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Making Objective Drug Evidence Revisions for New Labeling Act Introduced to Senate

Making Objective Drug Evidence Revisions for New Labeling Act Introduced to Senate

Senators Hatch and Bennet Introduce Bipartisan Solution to Important Public Health Issue

September 28, 2018 – Washington, DC – Friends of Cancer Research (Friends) applauds Senators Orrin Hatch (R-UT) and Michael Bennet (D-CO) for responding to a recently identified public health issue and swiftly proposing a solution to an issue impacting patients and their physicians around the country. Sen. Hatch and Sen. Bennet took an important bipartisan step forward by introducing the Making Objective Drug Evidence Revisions for New Labeling Act or MODERN Labeling Act today.

The legislation addresses the prevalence of outdated labels for drugs by giving the U.S. Food & Drug Administration (FDA) the authority to require updating labels to reflect new information relevant to the drug and its use when the approved label has been withdrawn. This Act also determines a process through which the FDA can identify labels to be updated, notice label holders, and allows for a process for label holders to submit modifications to the notice.

“We are truly grateful for the work Sen. Hatch and Sen. Bennet, along with their staff, did to translate a study that was conducted by Friends into a legislative solution in such a short amount of time,” said Jeff Allen, President & CEO of Friends. “We commend their bipartisan action to improve public health and urge Congress to pass the MODERN Labeling Act into law.”

Earlier this year, Friends hosted a congressional briefing on the topic of outdated labels. At the briefing, new data was presented showing that a striking number of FDA-approved prescription drug labels are out of date. The study, “Outdated Prescription Drug Labeling: How FDA-Approved Prescribing Information Lags Behind Real-World Clinical Practice,” was published in the peer-reviewed journal Therapeutic Innovation and Regulatory Science. The article showed that most FDA-approved cancer drug labels are missing critical information on drug effectiveness.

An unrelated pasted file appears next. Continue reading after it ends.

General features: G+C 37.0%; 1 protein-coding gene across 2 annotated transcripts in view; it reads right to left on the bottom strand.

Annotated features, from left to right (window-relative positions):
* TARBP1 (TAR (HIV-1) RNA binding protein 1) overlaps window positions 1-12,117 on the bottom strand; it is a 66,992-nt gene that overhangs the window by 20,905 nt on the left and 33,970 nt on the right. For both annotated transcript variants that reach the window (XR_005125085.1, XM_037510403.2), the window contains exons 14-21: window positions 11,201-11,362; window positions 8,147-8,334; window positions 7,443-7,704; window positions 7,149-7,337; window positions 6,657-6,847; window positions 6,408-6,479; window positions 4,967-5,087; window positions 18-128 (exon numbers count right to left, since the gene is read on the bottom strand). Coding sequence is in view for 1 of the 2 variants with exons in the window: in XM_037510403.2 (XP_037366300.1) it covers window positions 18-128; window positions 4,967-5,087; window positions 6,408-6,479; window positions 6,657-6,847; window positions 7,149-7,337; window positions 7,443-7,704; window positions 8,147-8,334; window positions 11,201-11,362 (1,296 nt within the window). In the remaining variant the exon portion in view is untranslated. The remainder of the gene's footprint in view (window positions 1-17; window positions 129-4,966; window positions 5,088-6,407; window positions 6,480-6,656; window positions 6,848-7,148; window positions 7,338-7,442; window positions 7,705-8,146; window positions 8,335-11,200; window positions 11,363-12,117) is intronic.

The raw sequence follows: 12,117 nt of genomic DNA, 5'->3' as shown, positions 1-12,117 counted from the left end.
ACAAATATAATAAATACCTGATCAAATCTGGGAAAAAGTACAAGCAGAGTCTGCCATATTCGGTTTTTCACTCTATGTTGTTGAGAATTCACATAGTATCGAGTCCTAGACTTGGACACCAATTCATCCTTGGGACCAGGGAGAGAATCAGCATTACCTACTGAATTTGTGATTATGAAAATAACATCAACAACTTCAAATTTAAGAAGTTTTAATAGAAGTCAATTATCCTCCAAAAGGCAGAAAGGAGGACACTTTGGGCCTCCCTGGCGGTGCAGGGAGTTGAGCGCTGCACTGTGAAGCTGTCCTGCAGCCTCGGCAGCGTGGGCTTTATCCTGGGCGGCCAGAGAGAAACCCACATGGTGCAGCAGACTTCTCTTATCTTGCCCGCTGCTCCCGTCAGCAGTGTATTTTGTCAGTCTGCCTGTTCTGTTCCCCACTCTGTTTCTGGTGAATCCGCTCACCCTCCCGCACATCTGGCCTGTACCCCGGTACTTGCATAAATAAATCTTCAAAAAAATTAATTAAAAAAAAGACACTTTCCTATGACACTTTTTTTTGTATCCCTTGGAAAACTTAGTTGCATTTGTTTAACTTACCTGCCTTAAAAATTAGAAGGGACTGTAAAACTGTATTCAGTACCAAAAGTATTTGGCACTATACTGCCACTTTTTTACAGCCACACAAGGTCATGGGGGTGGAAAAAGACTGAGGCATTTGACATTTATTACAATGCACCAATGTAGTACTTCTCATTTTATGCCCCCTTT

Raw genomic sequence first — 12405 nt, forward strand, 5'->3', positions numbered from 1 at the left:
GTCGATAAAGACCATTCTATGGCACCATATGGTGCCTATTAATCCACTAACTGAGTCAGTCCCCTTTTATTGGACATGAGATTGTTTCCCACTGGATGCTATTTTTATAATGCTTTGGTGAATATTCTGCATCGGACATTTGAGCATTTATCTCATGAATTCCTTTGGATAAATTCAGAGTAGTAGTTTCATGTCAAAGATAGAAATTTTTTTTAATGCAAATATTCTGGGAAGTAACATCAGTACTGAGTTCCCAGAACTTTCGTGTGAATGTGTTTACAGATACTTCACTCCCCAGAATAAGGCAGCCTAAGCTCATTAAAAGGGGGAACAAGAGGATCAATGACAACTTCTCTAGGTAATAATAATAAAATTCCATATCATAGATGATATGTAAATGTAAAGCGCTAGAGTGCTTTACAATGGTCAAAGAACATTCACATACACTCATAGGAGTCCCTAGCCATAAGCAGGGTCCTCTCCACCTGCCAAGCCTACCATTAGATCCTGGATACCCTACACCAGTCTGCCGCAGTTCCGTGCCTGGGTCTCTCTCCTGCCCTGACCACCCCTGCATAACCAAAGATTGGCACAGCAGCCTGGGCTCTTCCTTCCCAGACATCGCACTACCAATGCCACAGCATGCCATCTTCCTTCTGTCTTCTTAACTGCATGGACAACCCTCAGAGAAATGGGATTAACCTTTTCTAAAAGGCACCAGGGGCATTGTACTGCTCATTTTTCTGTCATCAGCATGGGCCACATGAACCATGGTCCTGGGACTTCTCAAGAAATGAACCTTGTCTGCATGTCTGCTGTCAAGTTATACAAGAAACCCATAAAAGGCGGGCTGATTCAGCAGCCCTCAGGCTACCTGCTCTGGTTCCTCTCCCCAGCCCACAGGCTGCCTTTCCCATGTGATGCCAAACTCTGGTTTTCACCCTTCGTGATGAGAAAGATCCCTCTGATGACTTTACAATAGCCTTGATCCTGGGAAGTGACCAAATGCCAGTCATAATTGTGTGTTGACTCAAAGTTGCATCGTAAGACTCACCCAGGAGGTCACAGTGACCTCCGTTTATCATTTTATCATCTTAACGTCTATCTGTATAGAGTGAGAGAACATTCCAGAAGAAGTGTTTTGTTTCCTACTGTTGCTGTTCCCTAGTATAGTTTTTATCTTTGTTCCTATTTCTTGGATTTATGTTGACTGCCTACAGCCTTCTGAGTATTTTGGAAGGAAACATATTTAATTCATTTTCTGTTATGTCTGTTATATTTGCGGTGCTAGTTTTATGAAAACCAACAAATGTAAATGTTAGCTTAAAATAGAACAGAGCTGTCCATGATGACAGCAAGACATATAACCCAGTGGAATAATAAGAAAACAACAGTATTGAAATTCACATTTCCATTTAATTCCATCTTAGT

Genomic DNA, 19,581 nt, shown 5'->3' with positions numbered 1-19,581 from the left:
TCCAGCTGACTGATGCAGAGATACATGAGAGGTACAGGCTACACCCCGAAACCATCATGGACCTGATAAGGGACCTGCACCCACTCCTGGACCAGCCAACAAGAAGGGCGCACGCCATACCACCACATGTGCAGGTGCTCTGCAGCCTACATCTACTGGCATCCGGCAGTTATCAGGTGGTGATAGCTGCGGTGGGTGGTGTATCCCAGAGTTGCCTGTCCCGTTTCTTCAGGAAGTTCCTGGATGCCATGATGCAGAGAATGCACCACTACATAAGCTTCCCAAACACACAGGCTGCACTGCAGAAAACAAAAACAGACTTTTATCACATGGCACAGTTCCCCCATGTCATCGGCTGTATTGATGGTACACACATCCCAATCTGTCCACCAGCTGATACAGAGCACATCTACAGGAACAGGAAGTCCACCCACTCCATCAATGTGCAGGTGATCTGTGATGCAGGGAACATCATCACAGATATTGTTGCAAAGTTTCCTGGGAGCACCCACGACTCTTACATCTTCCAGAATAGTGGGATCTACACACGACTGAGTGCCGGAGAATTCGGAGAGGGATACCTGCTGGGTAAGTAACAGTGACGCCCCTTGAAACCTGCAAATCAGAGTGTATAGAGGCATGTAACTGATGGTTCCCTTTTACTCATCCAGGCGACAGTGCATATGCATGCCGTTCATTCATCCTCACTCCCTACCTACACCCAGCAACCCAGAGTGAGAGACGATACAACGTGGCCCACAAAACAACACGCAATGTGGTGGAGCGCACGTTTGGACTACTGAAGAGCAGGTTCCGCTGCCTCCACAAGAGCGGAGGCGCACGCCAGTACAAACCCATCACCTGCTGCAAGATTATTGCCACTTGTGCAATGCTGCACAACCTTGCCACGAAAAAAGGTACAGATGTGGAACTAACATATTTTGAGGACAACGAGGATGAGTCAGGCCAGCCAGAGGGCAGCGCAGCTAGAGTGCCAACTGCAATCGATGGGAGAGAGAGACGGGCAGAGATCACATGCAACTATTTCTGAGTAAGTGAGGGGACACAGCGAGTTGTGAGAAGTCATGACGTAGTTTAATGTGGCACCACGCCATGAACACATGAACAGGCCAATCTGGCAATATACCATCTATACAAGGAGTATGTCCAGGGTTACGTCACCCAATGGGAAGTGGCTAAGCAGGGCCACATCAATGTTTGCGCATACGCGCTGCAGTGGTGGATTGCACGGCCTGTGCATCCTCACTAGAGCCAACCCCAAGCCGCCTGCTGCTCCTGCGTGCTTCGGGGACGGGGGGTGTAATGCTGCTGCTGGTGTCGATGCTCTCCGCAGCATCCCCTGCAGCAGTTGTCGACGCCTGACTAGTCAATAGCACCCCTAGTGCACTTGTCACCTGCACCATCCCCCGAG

“My main fear is that outdated recommendations on labels wind up harming patients,” said Dr. Janet Woodcock, Director of the Center for Drug Evaluation and Research at FDA, in March during the Friends congressional briefing.

The authors of the report analyzed information on 43 drugs approved during a 12-year period from 1999 to 2011, comparing the number of FDA-approved indications visible on labeling to the number of uses recommended in the National Comprehensive Cancer Network (NCCN) Drugs and Biologics Compendium. The report found there were more than four times as many uses on the Compendium than on drug labels, a huge discrepancy considering both purport to offer prescribers guidance on the appropriate uses of cancer drugs. The report also found that 56% of the uses included in the Compendium were “off label,” meaning that these uses were not approved by the FDA.

Dr. Woodcock, among others, stated that the primary concern over outdated prescription drug labels is that physicians prescribing drugs outside of their area of expertise who look to labels to inform their decisions may come away with incomplete or incorrect information. It was also noted that patient harm can result from prescribers using outdated labels to learn about drugs they don’t typically use.

About Friends of Cancer Research
Friends of Cancer Research (Friends) drives collaboration among partners from every healthcare sector to power advances in science, policy and regulation that speed lifesaving treatments to patients. For more information, please visit